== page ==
This post is part of our Discipleship Q&A Series

When I served in the United States Marines, we often had evaluations and exams. We constantly had to pass fitness tests, rifle tests, swim tests, and whatever our occupation was, it had its share of regular ongoing testing. All of these tests meant we needed to be ready at all times to pass. This constant need to be ready created a culture of question asking. And the most frequent question was, “how”?

It’s not all that different when it comes to ministry. We often spend a lot of time on “how.” How do you guys do groups ministry? How are you seeing people connect with the church? How do you get groups to multiply? And, of course, the standard, how many people does your church run? Have you ever stopped to think why we ask “how” so much?

The “how” provides the quickest path to replication. Think about it, asking “why” doesn’t tell us how. Watching and observing will eventually provide the answers to our questions, but it takes much longer than just asking. We ask “how” because we want to be able to implement it ourselves, or at least compare it to what we have done to dismiss it. A good leader will always ask “how,” but his or her motives are just as important as the question. Is the leader seeking a solution or a quick fix? Is he or she looking for an excuse or a weakness to poke a hole in a process with which they do not agree? We must evaluate our motives when asking questions to maximize our effectiveness. This is often one of the greatest hallmarks of leadership.

The two questions we will address this week in our Q&A series can be easily dismissed, but I implore you to evaluate them and determine if they will help you.

Question 8: Why does the d-group need to be 12 to 18 months long?

The Discipleship Group or “D-group” time-frame we recommend is 12 to 18 months. While we would never say that they “need” to last this long, our experience shows that they are most effective at this length of time. First of all, real discipling takes time. Sure, we could spend years with the same group, but then we would miss the multiplication so critical to discipleship. Less than a year doesn’t provide enough time to experience a season of life with those in your group. We have found that it may take 2 to 4 months just to open up and be honest with your group or share difficult issues them. Second, the cycle of ministry and work schedules lends itself to 12 to 18 months. This allows people to thrive and succeed in the groups while simultaneously connecting them into the life of the church. Third, and finally, we see that Jesus, once officially calling the disciples spent about 18 months with them. While this is not a doctrinal mandate for this timetable, it does let us emulate some of what Jesus did with our groups. One caveat to the timeframe is when you are working with students. We have found that nine months can be more conducive to those on a school schedule. Whether you lead college students or high school/junior high students, launching in Fall and wrapping up the group when summer break hits can be the best method for that demographic.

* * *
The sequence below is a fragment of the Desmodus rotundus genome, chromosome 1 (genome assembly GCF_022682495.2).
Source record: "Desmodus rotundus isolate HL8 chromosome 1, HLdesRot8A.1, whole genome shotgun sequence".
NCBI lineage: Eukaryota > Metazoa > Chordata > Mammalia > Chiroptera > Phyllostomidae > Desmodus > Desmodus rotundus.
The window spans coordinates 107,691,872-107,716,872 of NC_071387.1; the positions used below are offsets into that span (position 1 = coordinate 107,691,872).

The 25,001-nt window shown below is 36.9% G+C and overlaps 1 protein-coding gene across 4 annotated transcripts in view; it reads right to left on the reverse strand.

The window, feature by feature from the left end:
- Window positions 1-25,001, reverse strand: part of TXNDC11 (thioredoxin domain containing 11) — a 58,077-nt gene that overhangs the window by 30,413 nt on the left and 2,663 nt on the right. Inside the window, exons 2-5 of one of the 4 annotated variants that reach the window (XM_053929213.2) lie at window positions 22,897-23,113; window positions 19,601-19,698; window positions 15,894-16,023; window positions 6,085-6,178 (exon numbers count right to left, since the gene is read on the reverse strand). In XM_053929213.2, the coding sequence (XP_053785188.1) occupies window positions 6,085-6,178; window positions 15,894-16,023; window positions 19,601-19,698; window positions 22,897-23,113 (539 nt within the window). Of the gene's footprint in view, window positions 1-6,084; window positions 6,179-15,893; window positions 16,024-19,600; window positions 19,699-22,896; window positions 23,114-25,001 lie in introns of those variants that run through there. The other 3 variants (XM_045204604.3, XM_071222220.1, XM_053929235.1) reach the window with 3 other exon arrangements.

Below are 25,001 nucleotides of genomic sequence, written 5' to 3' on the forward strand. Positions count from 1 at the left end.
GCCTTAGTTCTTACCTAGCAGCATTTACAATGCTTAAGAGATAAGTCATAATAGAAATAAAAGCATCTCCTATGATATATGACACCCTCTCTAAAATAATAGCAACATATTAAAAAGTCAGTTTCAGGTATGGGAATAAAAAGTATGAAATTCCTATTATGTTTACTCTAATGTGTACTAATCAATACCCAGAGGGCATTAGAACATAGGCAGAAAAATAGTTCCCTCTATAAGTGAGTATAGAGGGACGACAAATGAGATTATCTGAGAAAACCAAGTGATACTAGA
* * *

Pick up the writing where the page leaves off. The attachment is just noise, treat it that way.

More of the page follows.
Question 7: How do you train your discipleship group leaders?

When it comes to training leaders for our discipleship groups, we suggest you reference your church context to determine what is best. Minimally, we would recommend three training times a year. One in January in which you explain what d-groups are and how to launch them. One in the Spring that helps provide help to group leaders as they are navigating the first few months of their groups. This one focuses on best practices and issues that have come up in groups. And one training in the Fall, 2 or 3 months prior to groups concluding. This one focuses on multiplication of the groups. One additional training could be offered around August if you plan to launch more groups than just at the first of the year. This one would be identical to the January training in every way, focused on new leaders launching new groups. In addition, you can provide online helps, resources, blogs, and tools for your leaders to have access to all year long. Much of that can be found at the replicate website replicate.org

Questions 8 and 9 are a bit more about the mechanics of discipleship, but they are no less important. Again, we need to know how to do certain things, and even though you will need to contextualize everything, hopefully, these answers can help you get started or tweak your process to make it better!

Next week we focus on questions 5 and 6:

  • What is the difference between Sunday school/small groups and d-groups?
  • How do I get my groups to multiply?

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